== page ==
Microsoft will launch its first Windows Phone 7 devices Oct. 21, according to the latest rumors. Microsoft could be planning Oct. 11 events in Europe and New York City to unveil those devices.
Microsoft will launch its first Windows Phone 7 devices Oct. 21, according
to reports circulating online.
"Microsoft will hold several launch events worldwide on October 21 to
introduce its latest Windows Phone 7 handsets," the
tech blog Neowin posted Sept. 26
, citing unnamed sources. "Microsoft
is planning to hold an open house event in New York City
on October 11 where it plans to show off some of the new devices."
, Microsoft will also host an all-day event in London
on Oct. 11, presumably Windows Phone 7-related.
Last fall, Microsoft hosted a colorful event in New
York City devoted to consumer products such as the Zune
and Xbox 360, and its then-upcoming Windows Mobile 6.5. If Microsoft
decided to repeat history this year, logic dictates it would use the occasion
to show off Windows Phone 7.
In any case, with Windows Phone 7 devices expected to roll out in the
October-November timeframe, preceded by a high-energy launch event, the rumor mill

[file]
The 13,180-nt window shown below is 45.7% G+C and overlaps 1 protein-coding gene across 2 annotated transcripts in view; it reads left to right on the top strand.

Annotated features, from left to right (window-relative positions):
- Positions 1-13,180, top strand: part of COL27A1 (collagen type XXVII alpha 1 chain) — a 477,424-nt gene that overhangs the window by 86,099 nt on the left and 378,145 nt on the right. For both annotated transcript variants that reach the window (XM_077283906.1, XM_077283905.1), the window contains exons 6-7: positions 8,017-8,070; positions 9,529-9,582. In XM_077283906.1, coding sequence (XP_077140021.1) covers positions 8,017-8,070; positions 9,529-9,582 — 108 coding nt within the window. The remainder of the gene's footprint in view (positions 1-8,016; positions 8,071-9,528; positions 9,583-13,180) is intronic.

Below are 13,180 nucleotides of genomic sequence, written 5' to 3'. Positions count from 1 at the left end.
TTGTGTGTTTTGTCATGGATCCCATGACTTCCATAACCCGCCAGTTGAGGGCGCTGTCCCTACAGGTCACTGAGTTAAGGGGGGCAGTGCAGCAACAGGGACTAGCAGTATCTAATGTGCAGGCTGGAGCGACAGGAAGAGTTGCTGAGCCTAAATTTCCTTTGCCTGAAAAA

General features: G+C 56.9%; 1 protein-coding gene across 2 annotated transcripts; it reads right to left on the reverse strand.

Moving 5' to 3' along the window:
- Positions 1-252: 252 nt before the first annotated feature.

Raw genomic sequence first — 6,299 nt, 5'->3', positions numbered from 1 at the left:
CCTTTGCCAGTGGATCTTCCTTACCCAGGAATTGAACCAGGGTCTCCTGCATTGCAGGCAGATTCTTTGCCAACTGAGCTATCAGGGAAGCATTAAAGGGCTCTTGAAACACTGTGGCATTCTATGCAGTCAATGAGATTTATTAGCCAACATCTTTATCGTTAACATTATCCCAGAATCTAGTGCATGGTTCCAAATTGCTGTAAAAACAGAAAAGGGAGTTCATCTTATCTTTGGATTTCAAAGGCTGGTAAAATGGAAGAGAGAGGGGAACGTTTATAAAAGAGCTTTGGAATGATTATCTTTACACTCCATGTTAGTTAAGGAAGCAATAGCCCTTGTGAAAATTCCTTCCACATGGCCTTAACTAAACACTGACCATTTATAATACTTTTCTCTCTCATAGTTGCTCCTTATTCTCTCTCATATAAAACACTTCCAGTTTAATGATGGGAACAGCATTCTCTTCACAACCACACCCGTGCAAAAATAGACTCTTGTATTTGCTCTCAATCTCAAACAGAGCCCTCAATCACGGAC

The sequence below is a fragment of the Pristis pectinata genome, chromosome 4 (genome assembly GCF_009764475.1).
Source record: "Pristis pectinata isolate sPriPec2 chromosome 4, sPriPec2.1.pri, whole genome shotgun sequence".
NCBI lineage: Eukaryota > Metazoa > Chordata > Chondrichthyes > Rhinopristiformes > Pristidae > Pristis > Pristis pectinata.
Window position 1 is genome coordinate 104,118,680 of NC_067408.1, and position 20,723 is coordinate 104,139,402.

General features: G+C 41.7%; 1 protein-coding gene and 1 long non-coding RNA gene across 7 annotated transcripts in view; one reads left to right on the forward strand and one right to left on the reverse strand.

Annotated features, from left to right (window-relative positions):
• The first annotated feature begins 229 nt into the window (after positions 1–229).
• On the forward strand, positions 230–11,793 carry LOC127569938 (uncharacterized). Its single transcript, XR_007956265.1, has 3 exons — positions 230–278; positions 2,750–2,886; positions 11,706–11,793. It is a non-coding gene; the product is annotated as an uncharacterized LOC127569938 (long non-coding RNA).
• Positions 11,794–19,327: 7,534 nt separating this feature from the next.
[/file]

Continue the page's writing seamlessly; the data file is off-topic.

has kicked into predictably high gear. Last week, for example, an
unnamed source told Venture Beat that Nokia plans on using Windows Phone 7 as a
. That was followed by another slew of reports that
Windows Phone 7 will support tethering
, based on Podcast comments allegedly
made by Windows Phone 7 director Brandon Watson; however, Microsoft was quick
to shoot those rumors down.
"Windows Phone 7 will not support tethering," a Microsoft
spokesperson wrote in a Sept. 24 e-mail to eWEEK.
Whatever date it ends up launched, Windows Phone 7 will appear first on
GSM-based cellular networks such as AT&T's, before being available on CDMA
(Code Division Multiple Access) carriers-including Verizon-in 2011. Microsoft
remains tight-lipped about the number of devices that will be available at
"In developing Windows Phone 7, we are placing high-quality customer
experiences above all else," a Microsoft spokesperson wrote in a Sept. 17
e-mail to eWEEK. "In keeping with this goal, Microsoft chose to focus on
delivering a great GSM version to the world first, and then a great CDMA
version in the first half of 2011."
Another big question is whether third-party developers will gravitate toward
Windows Phone 7 as a platform for their apps. Earlier in September, Microsoft
released the final version of its Windows Phone Developer Tools, hoping to
attract a wide variety of game- and productivity-app makers. Twitter, Netflix,
OpenTable, Travelocity and Flixster are reportedly some of the higher-profile companies
planning to have apps available at the devices' release.